Steve: What were your influences in writing the series? Are you a fan of westerns?

Dan: Very much, so there’s that. It’s a space western. I was obviously influenced by the “colonial’ continuity of the Dredd universe that Colin and I had set up in the books of Insurrection,  by Dredd itself, especially John Wagner’s peerless work and superb tone, a little bit by Strontium Dog too, I think.

And, once we’d got Phil on board as artist (an artist I’ve always wanted to work with); by him, his style and his enthusiasm. We have great conversations. We have really gelled with this and both get a kick out of it. It’s a bit of a fave job for both of us.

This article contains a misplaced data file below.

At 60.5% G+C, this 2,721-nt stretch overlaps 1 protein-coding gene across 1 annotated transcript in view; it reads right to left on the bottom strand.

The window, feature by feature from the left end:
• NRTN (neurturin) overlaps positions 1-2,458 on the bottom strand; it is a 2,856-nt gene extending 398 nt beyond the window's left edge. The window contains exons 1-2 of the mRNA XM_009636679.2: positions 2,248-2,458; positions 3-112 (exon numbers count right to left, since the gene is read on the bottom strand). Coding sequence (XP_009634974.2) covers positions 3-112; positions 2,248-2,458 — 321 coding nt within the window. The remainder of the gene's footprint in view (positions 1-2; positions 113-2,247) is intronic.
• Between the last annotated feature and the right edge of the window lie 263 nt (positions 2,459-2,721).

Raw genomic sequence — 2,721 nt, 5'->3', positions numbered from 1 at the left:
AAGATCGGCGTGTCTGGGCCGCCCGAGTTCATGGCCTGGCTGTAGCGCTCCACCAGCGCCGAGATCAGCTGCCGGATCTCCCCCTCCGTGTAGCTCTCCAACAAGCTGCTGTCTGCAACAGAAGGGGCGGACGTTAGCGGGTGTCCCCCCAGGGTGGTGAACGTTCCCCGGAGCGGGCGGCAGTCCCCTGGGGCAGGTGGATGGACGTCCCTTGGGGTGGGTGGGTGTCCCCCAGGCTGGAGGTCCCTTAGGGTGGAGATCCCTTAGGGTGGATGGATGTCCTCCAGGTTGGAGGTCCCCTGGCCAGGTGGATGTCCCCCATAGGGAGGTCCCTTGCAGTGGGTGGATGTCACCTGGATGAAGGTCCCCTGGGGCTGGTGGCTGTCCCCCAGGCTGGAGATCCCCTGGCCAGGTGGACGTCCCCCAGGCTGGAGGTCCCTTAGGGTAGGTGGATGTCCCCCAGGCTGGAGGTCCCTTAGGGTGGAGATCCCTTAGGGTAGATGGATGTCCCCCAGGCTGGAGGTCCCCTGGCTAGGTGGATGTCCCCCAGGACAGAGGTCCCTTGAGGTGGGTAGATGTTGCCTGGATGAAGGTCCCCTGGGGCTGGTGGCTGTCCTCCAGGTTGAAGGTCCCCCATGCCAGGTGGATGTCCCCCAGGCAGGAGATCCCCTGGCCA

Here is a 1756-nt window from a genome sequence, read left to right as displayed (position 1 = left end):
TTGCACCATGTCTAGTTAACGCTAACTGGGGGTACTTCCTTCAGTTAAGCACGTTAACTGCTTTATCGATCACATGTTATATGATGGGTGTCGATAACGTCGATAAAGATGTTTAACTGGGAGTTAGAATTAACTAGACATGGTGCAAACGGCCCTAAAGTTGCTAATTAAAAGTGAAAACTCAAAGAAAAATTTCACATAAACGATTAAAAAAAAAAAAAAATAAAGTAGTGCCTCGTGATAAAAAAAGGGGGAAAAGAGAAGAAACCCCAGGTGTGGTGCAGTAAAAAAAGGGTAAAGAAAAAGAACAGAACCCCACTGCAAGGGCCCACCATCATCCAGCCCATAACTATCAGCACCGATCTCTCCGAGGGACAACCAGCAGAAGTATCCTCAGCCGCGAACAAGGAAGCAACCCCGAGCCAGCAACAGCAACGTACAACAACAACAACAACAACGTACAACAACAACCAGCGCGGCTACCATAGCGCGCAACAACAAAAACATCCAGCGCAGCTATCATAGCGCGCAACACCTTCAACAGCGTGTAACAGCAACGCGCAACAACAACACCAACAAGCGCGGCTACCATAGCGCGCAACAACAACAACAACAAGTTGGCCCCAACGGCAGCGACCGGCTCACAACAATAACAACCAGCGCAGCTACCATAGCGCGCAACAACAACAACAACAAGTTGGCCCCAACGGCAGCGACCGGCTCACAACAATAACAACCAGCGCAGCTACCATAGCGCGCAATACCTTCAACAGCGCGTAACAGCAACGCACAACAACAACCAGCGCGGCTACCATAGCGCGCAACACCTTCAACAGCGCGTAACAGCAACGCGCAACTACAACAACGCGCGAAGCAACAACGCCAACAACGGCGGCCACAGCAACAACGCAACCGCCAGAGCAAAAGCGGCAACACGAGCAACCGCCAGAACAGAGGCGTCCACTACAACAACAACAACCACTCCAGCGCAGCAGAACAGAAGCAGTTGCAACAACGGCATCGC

Steve: Is it difficult to mix an old-style western town with the high-tech world of Judge Dredd? How do you strike a balance between making the place feel rough and lived-in, whilst there are spaceships overhead and people with laser guns?

Dan: Well, they’re out on a limb, with limited resources. There aren’t ‘spaceships overhead’ all the time. It’s about supply, availability and survival. Badrock is a town a long way from anywhere. The theme of tech, its use and its value will recur a lot. And Phil’s beautiful art combines the new and the retro wonderfully.


Steve: The solicitations have suggested that Metta Lawson, the central character, has an unorthodox way of dealing with crime. What does the ‘Lawless’ of the title refer to? Is it in reference to Metta or to the challenges she faces?